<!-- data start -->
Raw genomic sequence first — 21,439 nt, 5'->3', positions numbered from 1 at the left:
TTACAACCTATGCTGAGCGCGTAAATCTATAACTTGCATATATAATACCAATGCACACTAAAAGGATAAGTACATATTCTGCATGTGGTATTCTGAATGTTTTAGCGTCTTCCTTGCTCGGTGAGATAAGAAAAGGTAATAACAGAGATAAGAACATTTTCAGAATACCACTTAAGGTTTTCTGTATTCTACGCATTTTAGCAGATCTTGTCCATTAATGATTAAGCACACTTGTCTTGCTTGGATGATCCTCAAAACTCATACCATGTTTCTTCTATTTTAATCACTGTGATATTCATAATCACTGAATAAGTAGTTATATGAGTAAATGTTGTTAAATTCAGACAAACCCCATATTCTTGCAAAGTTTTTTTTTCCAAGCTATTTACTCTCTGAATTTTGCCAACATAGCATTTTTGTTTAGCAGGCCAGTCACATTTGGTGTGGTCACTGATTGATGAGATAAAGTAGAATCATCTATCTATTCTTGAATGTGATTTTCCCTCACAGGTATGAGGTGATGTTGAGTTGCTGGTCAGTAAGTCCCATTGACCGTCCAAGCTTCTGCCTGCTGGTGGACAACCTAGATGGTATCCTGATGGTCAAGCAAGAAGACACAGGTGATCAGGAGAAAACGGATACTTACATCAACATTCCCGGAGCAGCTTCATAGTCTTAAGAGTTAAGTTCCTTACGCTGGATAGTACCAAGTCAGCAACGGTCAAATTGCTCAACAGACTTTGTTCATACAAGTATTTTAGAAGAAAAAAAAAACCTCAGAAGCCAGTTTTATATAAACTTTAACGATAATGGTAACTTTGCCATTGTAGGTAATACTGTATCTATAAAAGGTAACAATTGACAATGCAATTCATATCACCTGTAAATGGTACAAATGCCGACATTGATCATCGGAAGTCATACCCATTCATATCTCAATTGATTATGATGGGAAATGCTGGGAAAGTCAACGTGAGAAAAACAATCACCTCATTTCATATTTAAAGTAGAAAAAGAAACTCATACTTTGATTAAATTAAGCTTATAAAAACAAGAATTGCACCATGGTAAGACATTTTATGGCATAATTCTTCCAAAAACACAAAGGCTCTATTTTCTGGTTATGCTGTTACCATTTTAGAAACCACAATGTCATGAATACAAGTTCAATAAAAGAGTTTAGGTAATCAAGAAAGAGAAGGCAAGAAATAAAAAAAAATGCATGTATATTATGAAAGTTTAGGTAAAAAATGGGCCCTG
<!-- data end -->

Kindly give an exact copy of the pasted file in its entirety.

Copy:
Raw genomic sequence first — 21,439 nt, 5'->3', positions numbered from 1 at the left:
TTACAACCTATGCTGAGCGCGTAAATCTATAACTTGCATATATAATACCAATGCACACTAAAAGGATAAGTACATATTCTGCATGTGGTATTCTGAATGTTTTAGCGTCTTCCTTGCTCGGTGAGATAAGAAAAGGTAATAACAGAGATAAGAACATTTTCAGAATACCACTTAAGGTTTTCTGTATTCTACGCATTTTAGCAGATCTTGTCCATTAATGATTAAGCACACTTGTCTTGCTTGGATGATCCTCAAAACTCATACCATGTTTCTTCTATTTTAATCACTGTGATATTCATAATCACTGAATAAGTAGTTATATGAGTAAATGTTGTTAAATTCAGACAAACCCCATATTCTTGCAAAGTTTTTTTTTCCAAGCTATTTACTCTCTGAATTTTGCCAACATAGCATTTTTGTTTAGCAGGCCAGTCACATTTGGTGTGGTCACTGATTGATGAGATAAAGTAGAATCATCTATCTATTCTTGAATGTGATTTTCCCTCACAGGTATGAGGTGATGTTGAGTTGCTGGTCAGTAAGTCCCATTGACCGTCCAAGCTTCTGCCTGCTGGTGGACAACCTAGATGGTATCCTGATGGTCAAGCAAGAAGACACAGGTGATCAGGAGAAAACGGATACTTACATCAACATTCCCGGAGCAGCTTCATAGTCTTAAGAGTTAAGTTCCTTACGCTGGATAGTACCAAGTCAGCAACGGTCAAATTGCTCAACAGACTTTGTTCATACAAGTATTTTAGAAGAAAAAAAAAACCTCAGAAGCCAGTTTTATATAAACTTTAACGATAATGGTAACTTTGCCATTGTAGGTAATACTGTATCTATAAAAGGTAACAATTGACAATGCAATTCATATCACCTGTAAATGGTACAAATGCCGACATTGATCATCGGAAGTCATACCCATTCATATCTCAATTGATTATGATGGGAAATGCTGGGAAAGTCAACGTGAGAAAAACAATCACCTCATTTCATATTTAAAGTAGAAAAAGAAACTCATACTTTGATTAAATTAAGCTTATAAAAACAAGAATTGCACCATGGTAAGACATTTTATGGCATAATTCTTCCAAAAACACAAAGGCTCTATTTTCTGGTTATGCTGTTACCATTTTAGAAACCACAATGTCATGAATACAAGTTCAATAAAAGAGTTTAGGTAATCAAGAAAGAGAAGGCAAGAAATAAAAAAAAATGCATGTATATTATGAAAGTTTAGGTAAAAAATGGGCCCTG